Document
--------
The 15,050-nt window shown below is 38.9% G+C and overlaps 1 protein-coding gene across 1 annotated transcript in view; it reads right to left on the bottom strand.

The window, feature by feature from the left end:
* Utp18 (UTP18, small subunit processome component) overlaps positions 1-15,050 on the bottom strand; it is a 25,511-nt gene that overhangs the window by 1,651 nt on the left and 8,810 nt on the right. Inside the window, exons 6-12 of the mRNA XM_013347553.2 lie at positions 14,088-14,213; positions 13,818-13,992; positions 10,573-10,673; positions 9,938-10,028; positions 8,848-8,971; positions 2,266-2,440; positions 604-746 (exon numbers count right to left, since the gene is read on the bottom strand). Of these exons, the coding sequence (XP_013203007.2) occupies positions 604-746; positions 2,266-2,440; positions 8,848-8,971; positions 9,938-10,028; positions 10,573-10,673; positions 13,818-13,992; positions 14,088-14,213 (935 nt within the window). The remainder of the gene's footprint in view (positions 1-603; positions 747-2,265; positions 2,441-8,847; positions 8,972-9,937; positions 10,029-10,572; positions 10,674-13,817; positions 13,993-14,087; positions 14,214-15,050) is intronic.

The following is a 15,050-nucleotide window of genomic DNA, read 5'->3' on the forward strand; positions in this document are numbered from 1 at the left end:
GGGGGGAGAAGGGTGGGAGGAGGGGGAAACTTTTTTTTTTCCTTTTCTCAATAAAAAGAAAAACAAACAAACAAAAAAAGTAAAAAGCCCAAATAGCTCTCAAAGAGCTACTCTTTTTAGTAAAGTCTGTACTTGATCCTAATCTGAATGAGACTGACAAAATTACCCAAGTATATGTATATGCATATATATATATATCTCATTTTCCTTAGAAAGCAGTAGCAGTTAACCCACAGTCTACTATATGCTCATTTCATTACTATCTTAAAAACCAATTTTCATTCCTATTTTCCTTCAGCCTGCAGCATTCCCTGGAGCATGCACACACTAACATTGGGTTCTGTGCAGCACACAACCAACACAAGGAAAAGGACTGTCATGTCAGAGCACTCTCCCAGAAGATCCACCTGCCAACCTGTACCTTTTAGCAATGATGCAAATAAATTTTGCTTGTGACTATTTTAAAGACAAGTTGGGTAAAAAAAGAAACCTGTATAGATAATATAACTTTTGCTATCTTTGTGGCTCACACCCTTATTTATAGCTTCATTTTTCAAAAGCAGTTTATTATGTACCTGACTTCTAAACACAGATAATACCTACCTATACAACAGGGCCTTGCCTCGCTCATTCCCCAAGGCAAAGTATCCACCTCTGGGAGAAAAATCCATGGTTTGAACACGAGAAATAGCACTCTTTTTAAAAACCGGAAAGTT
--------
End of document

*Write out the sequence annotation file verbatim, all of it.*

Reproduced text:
The 15,050-nt window shown below is 38.9% G+C and overlaps 1 protein-coding gene across 1 annotated transcript in view; it reads right to left on the bottom strand.

The window, feature by feature from the left end:
* Utp18 (UTP18, small subunit processome component) overlaps positions 1-15,050 on the bottom strand; it is a 25,511-nt gene that overhangs the window by 1,651 nt on the left and 8,810 nt on the right. Inside the window, exons 6-12 of the mRNA XM_013347553.2 lie at positions 14,088-14,213; positions 13,818-13,992; positions 10,573-10,673; positions 9,938-10,028; positions 8,848-8,971; positions 2,266-2,440; positions 604-746 (exon numbers count right to left, since the gene is read on the bottom strand). Of these exons, the coding sequence (XP_013203007.2) occupies positions 604-746; positions 2,266-2,440; positions 8,848-8,971; positions 9,938-10,028; positions 10,573-10,673; positions 13,818-13,992; positions 14,088-14,213 (935 nt within the window). The remainder of the gene's footprint in view (positions 1-603; positions 747-2,265; positions 2,441-8,847; positions 8,972-9,937; positions 10,029-10,572; positions 10,674-13,817; positions 13,993-14,087; positions 14,214-15,050) is intronic.

The following is a 15,050-nucleotide window of genomic DNA, read 5'->3' on the forward strand; positions in this document are numbered from 1 at the left end:
GGGGGGAGAAGGGTGGGAGGAGGGGGAAACTTTTTTTTTTCCTTTTCTCAATAAAAAGAAAAACAAACAAACAAAAAAAGTAAAAAGCCCAAATAGCTCTCAAAGAGCTACTCTTTTTAGTAAAGTCTGTACTTGATCCTAATCTGAATGAGACTGACAAAATTACCCAAGTATATGTATATGCATATATATATATATCTCATTTTCCTTAGAAAGCAGTAGCAGTTAACCCACAGTCTACTATATGCTCATTTCATTACTATCTTAAAAACCAATTTTCATTCCTATTTTCCTTCAGCCTGCAGCATTCCCTGGAGCATGCACACACTAACATTGGGTTCTGTGCAGCACACAACCAACACAAGGAAAAGGACTGTCATGTCAGAGCACTCTCCCAGAAGATCCACCTGCCAACCTGTACCTTTTAGCAATGATGCAAATAAATTTTGCTTGTGACTATTTTAAAGACAAGTTGGGTAAAAAAAGAAACCTGTATAGATAATATAACTTTTGCTATCTTTGTGGCTCACACCCTTATTTATAGCTTCATTTTTCAAAAGCAGTTTATTATGTACCTGACTTCTAAACACAGATAATACCTACCTATACAACAGGGCCTTGCCTCGCTCATTCCCCAAGGCAAAGTATCCACCTCTGGGAGAAAAATCCATGGTTTGAACACGAGAAATAGCACTCTTTTTAAAAACCGGAAAGTT